Efficient Construction may not be able to crew Vehicles by itself, but it will give you a Thopter whenever you play a Vehicle or another artifact. These small flyers will go a long way toward crewing your boats, trains, and mechs, and can serve as a functional force by themselves.
Ghostly Pilferer may not have the correct creature type, but it’s certainly earned the title of honorary Pilot. The Pilferer’s untap trigger works beautifully with any creatures you have to tap to crew Vehicles, and they’ll draw you more cards whenever an opponent plays their commander (or a foretold or flashback card). They always give you much more value than their initial two-mana investment would have you believe.
Mirrodin Besieged is a rare kind of card that works differently depending on where you are in the game. In the early game, this will serve as an additional copy of Efficient Construction; alternatively, you can play it later and use the Phyrexian mode to defeat opponents one by one!
The deck has decent utility right out of the box, but it does lack a little bit when compared to more tuned lists. To make sure you can keep up with a pod of brewed or optimized lists, I’ve included a few options for card draw, interaction, and general utility.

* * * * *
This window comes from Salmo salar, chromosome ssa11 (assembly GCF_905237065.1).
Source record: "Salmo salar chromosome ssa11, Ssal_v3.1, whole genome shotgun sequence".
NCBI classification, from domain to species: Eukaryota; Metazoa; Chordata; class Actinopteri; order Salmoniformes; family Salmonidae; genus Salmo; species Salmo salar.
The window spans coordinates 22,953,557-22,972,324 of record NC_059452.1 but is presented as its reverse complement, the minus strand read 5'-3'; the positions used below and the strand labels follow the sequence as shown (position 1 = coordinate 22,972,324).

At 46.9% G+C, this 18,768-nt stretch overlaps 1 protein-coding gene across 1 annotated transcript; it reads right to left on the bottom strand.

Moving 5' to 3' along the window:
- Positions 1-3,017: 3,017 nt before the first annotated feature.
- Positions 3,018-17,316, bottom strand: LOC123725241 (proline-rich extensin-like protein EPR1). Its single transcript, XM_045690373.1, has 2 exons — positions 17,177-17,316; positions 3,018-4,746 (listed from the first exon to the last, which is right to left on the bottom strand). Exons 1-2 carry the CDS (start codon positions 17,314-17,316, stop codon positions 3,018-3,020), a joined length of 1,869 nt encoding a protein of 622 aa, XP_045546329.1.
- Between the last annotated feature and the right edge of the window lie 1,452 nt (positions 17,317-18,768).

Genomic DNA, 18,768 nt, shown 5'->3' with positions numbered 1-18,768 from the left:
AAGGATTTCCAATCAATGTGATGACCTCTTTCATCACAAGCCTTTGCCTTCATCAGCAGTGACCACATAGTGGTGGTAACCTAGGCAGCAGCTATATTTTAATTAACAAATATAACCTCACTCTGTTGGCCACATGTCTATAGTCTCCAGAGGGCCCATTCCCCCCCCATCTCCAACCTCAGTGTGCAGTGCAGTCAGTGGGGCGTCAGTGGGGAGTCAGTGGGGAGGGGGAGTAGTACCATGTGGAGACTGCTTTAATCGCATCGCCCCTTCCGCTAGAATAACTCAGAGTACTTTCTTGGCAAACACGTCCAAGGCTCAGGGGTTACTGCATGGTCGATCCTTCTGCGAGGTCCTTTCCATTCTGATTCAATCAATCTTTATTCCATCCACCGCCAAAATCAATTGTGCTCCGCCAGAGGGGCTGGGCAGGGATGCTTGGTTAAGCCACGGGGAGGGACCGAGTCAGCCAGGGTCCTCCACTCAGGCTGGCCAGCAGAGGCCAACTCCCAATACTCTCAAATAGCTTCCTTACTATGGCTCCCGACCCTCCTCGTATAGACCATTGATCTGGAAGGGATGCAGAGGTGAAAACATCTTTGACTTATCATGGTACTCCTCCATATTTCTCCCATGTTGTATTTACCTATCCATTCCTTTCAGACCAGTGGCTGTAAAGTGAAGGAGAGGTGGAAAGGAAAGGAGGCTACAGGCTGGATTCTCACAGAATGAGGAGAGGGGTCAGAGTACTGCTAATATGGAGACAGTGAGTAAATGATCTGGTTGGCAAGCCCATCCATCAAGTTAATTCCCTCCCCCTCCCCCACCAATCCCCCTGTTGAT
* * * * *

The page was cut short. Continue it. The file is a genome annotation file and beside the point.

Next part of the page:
I was a little surprised to see that the precon didn’t include any counterspells. They’re not necessary by any means, but when you’re in blue, you’d be doing yourself a favor to ensure you can play on the stack at least once. I chose Arcane Denial as the only counterspell for the deck; it’s cheap, versatile, and it doesn’t feel too bad. It’s hard for an opponent to complain when you’re giving them two cards in exchange!
Card draw is critical in a deck like this. You need to be sure that when you start pressing the advantage, you have the fuel to get you to the finish line. Thoughtcast was already in the deck, so adding its metallic, Mulldrifter-like friend, Thought Monitor, makes perfect sense. Monitor can also crew Vehicles, which is an important consideration when adding cards to the deck.